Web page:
It’s a great time to buy Canadian, especially Canadian corporations with a stellar track record like Brookfield Asset Management (TSX:BAM.A)(NYSE:BAM).
For much of the past decade, some of the top stocks on the Canadian stock market have been hovering far above their intrinsic value. Reliably great companies were rare, so investors overbought them, which pushed their valuations to eye-watering heights. Now, however, things have changed.
The ongoing shutdown because of the coronavirus pandemic, has cut $1 trillion in shareholder wealth in less than a month. The market is spooked, which means brilliant companies like Brookfield Asset Management have seen their valuation plunge. Here’s a closer look at the investment giant’s prospects for the years ahead and its current valuation.
Brookfield Asset Management
There’s a reason Brookfield Asset Management’s stock tumbled 35% over the past month. The firm manages investments for institutional investors. These investors are more exposed to the market cycle than the average investor.
A decline in asset prices, sudden recession and liquidity crisis could push some pension funds and family offices to pull money out from Brookfield’s funds.
A combination of redemptions and capital losses could mean the firm’s assets under management (AUM) decline this year. At the end of 2019, these assets stood at $350 billion.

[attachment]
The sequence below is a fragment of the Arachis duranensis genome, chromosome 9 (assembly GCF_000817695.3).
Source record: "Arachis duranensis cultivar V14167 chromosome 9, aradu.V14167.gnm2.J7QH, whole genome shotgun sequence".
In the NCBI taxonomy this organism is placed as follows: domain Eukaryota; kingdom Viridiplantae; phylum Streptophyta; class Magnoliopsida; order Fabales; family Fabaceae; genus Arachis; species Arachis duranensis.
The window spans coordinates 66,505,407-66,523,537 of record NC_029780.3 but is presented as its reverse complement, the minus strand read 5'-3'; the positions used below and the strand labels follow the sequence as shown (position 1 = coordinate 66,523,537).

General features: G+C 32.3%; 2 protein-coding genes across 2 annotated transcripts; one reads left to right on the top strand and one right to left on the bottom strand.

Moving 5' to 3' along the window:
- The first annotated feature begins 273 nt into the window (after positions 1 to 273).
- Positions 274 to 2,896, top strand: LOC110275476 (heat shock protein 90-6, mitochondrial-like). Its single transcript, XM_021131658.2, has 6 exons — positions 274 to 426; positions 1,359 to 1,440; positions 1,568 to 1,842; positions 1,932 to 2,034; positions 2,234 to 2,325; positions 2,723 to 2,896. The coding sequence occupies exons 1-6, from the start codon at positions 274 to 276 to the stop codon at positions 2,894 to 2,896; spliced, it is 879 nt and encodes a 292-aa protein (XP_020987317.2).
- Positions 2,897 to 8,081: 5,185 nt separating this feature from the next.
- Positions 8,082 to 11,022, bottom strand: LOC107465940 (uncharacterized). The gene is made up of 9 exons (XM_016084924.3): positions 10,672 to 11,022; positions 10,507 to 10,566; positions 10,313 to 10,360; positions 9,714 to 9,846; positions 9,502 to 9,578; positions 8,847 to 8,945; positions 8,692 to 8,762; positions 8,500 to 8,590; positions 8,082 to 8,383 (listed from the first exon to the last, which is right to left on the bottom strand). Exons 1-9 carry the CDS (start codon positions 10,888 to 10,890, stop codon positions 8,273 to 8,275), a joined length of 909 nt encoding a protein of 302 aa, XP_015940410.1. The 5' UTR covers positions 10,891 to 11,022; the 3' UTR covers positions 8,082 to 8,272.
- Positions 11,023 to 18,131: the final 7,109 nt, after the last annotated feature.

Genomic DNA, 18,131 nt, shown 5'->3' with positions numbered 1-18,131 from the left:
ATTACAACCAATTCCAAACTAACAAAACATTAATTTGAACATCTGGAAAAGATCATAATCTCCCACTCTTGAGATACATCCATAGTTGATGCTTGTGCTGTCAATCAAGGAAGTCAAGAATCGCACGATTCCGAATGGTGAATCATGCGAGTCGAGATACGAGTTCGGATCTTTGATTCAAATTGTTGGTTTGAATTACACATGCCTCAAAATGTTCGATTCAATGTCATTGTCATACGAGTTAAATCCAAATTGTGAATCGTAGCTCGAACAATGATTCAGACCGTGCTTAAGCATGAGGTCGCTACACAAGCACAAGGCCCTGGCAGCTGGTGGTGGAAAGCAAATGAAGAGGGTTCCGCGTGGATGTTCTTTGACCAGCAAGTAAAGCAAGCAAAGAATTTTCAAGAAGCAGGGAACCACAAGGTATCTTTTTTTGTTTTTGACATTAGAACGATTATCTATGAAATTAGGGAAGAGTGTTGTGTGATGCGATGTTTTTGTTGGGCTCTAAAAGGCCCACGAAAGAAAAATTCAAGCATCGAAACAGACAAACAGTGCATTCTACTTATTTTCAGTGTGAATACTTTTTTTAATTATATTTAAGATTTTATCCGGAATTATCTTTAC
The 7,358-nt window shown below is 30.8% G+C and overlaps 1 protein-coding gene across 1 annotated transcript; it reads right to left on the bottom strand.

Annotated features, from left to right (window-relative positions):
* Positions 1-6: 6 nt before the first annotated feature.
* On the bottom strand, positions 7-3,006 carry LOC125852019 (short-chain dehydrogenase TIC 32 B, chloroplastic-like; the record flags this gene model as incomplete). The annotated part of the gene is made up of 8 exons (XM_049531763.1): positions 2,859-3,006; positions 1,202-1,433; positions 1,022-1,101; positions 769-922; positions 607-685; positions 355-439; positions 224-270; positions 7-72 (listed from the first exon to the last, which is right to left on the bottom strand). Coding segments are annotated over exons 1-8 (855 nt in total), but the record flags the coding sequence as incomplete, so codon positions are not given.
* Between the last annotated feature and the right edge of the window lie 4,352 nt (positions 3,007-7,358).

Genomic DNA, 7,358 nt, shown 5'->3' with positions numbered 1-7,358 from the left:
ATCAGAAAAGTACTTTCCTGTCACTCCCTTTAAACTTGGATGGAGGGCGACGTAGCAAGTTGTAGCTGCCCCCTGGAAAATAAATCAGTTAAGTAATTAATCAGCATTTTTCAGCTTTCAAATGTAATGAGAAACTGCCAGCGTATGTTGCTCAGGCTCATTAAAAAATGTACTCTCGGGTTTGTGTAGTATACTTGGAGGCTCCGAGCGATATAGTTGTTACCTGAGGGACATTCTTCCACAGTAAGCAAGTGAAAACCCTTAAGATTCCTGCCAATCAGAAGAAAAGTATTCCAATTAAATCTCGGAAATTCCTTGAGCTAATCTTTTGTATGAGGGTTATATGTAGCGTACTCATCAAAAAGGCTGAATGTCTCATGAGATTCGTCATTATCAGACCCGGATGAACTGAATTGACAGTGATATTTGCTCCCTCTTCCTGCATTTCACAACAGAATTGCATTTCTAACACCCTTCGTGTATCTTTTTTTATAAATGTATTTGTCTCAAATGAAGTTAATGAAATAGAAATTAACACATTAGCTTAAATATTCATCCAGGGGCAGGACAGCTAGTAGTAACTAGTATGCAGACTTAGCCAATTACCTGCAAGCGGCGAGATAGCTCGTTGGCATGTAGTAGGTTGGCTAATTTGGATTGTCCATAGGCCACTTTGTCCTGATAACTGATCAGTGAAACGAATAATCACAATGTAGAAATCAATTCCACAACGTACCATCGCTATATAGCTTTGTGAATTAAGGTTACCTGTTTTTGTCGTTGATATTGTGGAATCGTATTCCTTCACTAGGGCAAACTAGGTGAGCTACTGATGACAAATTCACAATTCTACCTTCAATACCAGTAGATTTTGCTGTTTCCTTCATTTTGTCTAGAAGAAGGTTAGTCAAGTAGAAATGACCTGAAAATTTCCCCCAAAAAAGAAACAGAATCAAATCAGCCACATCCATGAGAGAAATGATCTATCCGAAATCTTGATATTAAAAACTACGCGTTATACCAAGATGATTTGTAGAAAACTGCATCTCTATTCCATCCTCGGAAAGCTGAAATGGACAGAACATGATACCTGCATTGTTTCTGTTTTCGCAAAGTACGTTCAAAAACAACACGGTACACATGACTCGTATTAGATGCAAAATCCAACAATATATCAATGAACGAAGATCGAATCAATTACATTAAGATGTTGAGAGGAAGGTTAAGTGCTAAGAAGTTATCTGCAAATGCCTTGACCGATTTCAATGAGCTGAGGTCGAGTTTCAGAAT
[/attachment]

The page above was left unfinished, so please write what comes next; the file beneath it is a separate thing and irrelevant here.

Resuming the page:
A decline in AUM also impacts the company’s net income, as it makes a profit on management fees and performance bonuses. Investors who understand this have probably re-rated Brookfield Asset Management’s stock based on future fundamentals.
There are reasons to be optimistic about Brookfield. Much of the company’s assets are concentrated in real assets such as real estate and renewable infrastructure. These tangible assets tend to retain their value even during a market downturn.
Brookfield Asset Management also has plenty of dry powder to take advantage of the current market crash and recession. At the end of 2019, the firm reported $65 billion in capital, which is ready to deploy now. It could add distressed assets, businesses on the verge of bankruptcy and foreclosed properties to bolster the company’s portfolio.
Meanwhile, interest rates on borrowed capital are declining across the world. This means Brookfield Asset Management can borrow money cheaply to magnify their bets further in 2020 and beyond.
Brookfield Asset Management generated $2 billion in fee-related earnings in 2019. I’m assuming there is no performance bonus this year due to the market decline and fee-related earnings may drop by 25%, which means the firm could earn $1.5 billion in 2020.
Multiplying that annual earnings estimate by 25 gives us a valuation of $37.5 billion. The company’s current market capitalization is $64 billion. In other words, the stock still seems overvalued.
Despite the market crash, Brookfield Asset Management’s stock seems overpriced and could have further to fall in 2020. This is especially true if private valuations for their properties are adjusted lower and institutional investors redeem their capital.
However, my estimates for the company’s earnings and the valuation multiple I’ve used could be wrong. Even if my estimates for the earnings drop is too pessimistic, the stock is fairly valued at best.
Investors have much better opportunities at the moment.
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The Motley Fool owns shares of and recommends Brookfield Asset Management. The Motley Fool recommends BROOKFIELD ASSET MANAGEMENT INC. CL.A LV. Fool contributor Vishesh Raisinghani has no position in any of the stocks mentioned.